SO, what are the odds that after almost 13 years I still have an un-diagnosed child?
What are the odds that my husband and my son wind up at the same surgeon in the same week?
What are the odds that my husband and my son wind up receiving diagnosis' in the same week?
What are the odds that both of them have to have procedures done in the same week?
What are the odds that Zach will wind up with a precursor for melanoma called  Atypical Spitz Nevus - OH WAIT, I ACTUALLY DO know the answer to that one....7 in 100,000.  Really, 7 IN 100,000?
....and I can't win $5 off a scratch off lottery ticket.

What they removed off Zach's ear turned out to be an atypical spitz nevus.  When the doctor called she said that Zach had to go back in and have more cells removed from his ear so we were back again this past Friday.   Starting to feel like they should charge me rent there.

One little nervous guy with his dad.

The doctor came in and she walked Zach through every single step of what she was going to do.  He was fine until she said stitches.  Zach has never had stitches before.  Obviously Zach has seen Aaron's stitches and has seen him hurting pretty good the last week so his fear was he was going to look and feel like his dad. We completely down played everything and once we dismissed all those fears the doctor marked and numbed his ear and he was good to go.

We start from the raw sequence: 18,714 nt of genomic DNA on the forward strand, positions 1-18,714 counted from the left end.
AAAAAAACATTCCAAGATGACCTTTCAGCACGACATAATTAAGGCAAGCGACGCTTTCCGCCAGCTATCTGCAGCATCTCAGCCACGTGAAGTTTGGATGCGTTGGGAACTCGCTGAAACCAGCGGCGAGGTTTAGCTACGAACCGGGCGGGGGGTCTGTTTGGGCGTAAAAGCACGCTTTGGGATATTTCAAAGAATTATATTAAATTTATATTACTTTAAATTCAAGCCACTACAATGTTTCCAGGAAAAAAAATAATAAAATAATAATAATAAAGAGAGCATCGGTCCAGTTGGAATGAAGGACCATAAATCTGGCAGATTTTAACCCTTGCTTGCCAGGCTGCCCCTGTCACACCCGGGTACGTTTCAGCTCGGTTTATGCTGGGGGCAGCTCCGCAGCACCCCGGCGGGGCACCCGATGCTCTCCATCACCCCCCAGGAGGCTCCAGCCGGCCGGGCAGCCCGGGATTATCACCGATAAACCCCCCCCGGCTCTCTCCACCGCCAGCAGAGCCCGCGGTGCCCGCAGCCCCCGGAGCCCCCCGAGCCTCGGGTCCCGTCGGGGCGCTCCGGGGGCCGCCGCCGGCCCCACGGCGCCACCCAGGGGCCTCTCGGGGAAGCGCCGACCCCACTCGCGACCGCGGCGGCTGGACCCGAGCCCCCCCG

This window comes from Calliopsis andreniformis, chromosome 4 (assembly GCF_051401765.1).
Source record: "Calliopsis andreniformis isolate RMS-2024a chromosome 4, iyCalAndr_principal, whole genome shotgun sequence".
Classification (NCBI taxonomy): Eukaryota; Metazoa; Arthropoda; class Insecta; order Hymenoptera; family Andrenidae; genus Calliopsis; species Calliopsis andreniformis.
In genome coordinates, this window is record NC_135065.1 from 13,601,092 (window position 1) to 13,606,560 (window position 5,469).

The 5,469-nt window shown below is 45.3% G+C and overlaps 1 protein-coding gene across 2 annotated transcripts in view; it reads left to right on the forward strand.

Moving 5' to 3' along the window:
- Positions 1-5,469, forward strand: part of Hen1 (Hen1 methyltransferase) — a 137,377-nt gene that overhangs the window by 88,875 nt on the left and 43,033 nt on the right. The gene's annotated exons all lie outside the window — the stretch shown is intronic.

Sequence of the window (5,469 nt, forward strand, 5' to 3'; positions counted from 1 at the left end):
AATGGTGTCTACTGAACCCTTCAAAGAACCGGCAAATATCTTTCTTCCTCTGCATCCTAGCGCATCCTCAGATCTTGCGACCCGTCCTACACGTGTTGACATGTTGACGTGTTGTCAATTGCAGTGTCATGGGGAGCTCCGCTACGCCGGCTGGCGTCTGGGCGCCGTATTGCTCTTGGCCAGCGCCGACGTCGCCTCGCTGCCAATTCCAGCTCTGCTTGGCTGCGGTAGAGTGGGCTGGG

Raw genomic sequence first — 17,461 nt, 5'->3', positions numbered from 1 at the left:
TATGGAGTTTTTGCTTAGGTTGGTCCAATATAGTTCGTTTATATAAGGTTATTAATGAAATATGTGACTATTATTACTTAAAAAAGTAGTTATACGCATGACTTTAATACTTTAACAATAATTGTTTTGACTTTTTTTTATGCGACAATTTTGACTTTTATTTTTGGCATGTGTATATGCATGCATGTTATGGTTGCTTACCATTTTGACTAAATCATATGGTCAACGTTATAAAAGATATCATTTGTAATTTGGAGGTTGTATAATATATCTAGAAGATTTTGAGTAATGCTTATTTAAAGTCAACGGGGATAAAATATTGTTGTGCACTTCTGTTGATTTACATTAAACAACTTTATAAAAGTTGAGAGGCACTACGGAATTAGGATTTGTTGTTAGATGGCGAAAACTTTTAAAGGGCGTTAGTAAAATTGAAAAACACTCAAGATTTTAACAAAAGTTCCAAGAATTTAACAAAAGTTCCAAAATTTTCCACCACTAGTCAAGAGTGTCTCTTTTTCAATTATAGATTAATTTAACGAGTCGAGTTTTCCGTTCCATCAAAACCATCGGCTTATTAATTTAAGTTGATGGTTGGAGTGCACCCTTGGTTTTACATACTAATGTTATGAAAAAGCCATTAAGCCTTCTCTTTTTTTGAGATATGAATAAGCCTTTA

And he was SO BRAVE and he did SO great during the whole thing.  I think he was most excited that he was able to pick what color he wanted his stitches to be so he, of course, picked blue - the same color that dad got.  5 stitches later and he was all done.

I feel like for the last month and a half my life has revolved around two week time cycles.  We have to wait two more weeks to get Zach's new pathology report back.  She did a full body scan on him while he was there and he will have to be seen three times a year, indefinitely.

While we were there Aaron's results literally came in while she was taking care of Zach.  THANK THE LORD she got all of Aaron's melanoma and his margins looked great.   When he had his original procedure done she removed two additional suspicious spots - one on his shoulder and one on his back. Both of those came back atypical.  Seriously?  What she said though was that she didn't have to re-cut him in those areas, but the report tells her he's likely to develop melanoma, which seems like the cart before the horse in this case, because we already know that.  Aaron will be followed, forever, every six months.  And I don't really think I'm ever, ever going to breath easy ever again.